Say you’re a trucking company and/or an independent trucker asked to deliver some LED lights to a marijuana growing facility located in one of the 10 states that has legalized recreational weed.
Should you do it? More to the point: Is it legal to transport equipment supporting a marijuana business? Even if it’s legal, is it a business risk?
The answer seems to depend on who and where you are.
“We’re in the libertine West,” said Paul Enos, CEO of the Nevada Trucking Association. “I have members turning warehouses into growing facilities. I have a member who is producing and delivering pods where marijuana is grown. He’s making millions of dollars.”
Scott (he declined to give his last name), a manager at Bowers Trucking in Southern Oregon — a region that voted against the state’s legalization ballot measure — has a different attitude. He said he would not ship marijuana- related equipment, but not necessarily for legal reasons. “It’s against my ethics,” he said.
As legal marijuana penetrates the supply chain — from manufacture to distribution to delivery — carriers are starting to ask questions about the risks of delivering not just marijuana, but so called “ancillary” shipments that facilitate the industry.
The concern has to do with pot’s double classification: it’s legal in many states but illegal at the federal level. And federal law trumps state law.
But several factors mitigate the chance of being snared by the feds: first, the Cole Memo de-prioritizes prosecution of marijuana-related activities in those states that have legalized marijuana and where state enforcement is “sufficiently robust,” and second, pot is now a multi-billion dollar business, attracting all sorts of mainstream professions like investors, lawyers, accountants and more.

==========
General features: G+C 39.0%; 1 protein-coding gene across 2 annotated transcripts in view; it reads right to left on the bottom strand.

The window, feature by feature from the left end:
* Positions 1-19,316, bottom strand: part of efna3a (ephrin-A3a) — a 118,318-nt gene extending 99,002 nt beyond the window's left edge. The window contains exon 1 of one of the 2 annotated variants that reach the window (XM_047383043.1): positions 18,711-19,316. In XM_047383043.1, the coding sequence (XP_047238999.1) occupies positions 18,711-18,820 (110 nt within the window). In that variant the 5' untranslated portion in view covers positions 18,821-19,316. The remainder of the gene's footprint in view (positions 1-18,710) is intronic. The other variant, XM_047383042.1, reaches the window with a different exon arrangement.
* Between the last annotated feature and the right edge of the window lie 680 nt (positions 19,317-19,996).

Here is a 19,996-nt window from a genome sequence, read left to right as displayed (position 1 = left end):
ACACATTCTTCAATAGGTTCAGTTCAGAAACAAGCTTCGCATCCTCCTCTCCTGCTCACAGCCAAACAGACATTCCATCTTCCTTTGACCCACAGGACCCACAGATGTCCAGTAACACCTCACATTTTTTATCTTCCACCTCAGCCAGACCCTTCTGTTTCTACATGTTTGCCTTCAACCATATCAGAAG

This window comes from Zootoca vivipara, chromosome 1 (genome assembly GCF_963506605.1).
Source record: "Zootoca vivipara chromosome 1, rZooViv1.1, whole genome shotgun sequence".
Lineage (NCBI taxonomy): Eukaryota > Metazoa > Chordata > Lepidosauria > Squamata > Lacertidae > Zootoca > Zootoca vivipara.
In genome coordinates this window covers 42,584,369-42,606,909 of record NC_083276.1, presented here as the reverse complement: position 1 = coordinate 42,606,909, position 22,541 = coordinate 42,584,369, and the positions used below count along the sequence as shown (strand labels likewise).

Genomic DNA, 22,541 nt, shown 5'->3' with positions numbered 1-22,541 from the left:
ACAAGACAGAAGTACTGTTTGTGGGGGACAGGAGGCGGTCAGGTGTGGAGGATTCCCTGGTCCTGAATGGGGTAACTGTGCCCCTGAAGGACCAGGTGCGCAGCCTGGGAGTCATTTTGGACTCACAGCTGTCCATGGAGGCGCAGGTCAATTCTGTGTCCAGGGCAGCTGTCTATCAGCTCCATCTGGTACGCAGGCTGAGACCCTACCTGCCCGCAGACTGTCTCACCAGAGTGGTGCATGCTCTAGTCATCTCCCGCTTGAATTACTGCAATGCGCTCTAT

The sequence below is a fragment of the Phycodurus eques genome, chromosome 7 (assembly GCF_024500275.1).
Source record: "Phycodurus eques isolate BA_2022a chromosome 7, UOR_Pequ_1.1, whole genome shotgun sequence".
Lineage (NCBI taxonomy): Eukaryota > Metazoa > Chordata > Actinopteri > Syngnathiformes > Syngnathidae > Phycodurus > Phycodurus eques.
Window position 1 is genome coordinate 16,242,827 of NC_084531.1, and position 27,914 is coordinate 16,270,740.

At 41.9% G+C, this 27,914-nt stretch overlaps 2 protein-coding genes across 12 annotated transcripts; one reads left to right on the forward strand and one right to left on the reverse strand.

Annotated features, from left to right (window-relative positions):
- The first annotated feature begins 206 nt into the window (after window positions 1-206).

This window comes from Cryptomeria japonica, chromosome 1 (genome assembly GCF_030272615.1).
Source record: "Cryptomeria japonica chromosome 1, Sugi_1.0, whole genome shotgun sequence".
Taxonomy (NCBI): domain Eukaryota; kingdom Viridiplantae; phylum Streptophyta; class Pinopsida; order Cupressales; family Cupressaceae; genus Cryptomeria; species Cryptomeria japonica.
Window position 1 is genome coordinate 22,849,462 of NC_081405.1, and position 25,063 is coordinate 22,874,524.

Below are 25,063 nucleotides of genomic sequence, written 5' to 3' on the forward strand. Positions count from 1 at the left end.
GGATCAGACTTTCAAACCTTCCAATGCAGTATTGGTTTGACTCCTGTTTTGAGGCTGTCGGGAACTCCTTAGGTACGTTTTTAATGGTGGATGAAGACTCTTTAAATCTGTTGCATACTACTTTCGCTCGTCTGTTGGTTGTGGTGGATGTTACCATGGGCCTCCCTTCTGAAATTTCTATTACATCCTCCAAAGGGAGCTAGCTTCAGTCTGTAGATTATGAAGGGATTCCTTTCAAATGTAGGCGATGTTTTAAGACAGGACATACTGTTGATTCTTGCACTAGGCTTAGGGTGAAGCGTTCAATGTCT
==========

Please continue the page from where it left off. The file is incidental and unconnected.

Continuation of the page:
“We haven’t seen it happen,” said Aaron Pelley, a Portland-based cannabis lawyer, referring to cases in which federal prosecutors have charged a transportation provider. “But if you’re asking a lawyer is it legally possible, the answer is yes.”
Even in states that have legalized marijuana, the federal government has wide latitude as to who, how and where it prosecutes.
“If someone did a buildout for a dispensary there’s an argument, tenuous though it may be, that everybody was a conspirator in that process,” Pelley said. “That’s if you knowingly participated in transporting, say, an extraction machine, to a company you knew was going to be producing cannabis-related products.”
In a decade of cannabis practice, Pelley said he’s “never seen an ancillary company or a company providing items or products in delivery somehow be dragged to into a federal case.”
This was true even before marijuana was legalized at the state level.
Among truckers, opinion on this issue seems to be all over the map. In an earlier article, FreightWaves noted that many couriers were upset that laws in many states prohibited them from delivering marijuana.
But trucking, as Enos observed, is a conservative industry. And for many, the policy environment is still so new they have yet to formulate an official position.
The state of Maine has legalized marijuana but has yet to develop regulations around its sale, said Tim Doyle, vice president of the Maine Motor Transport Association. “I’m sure your question is something we will have to deal with in the near future.”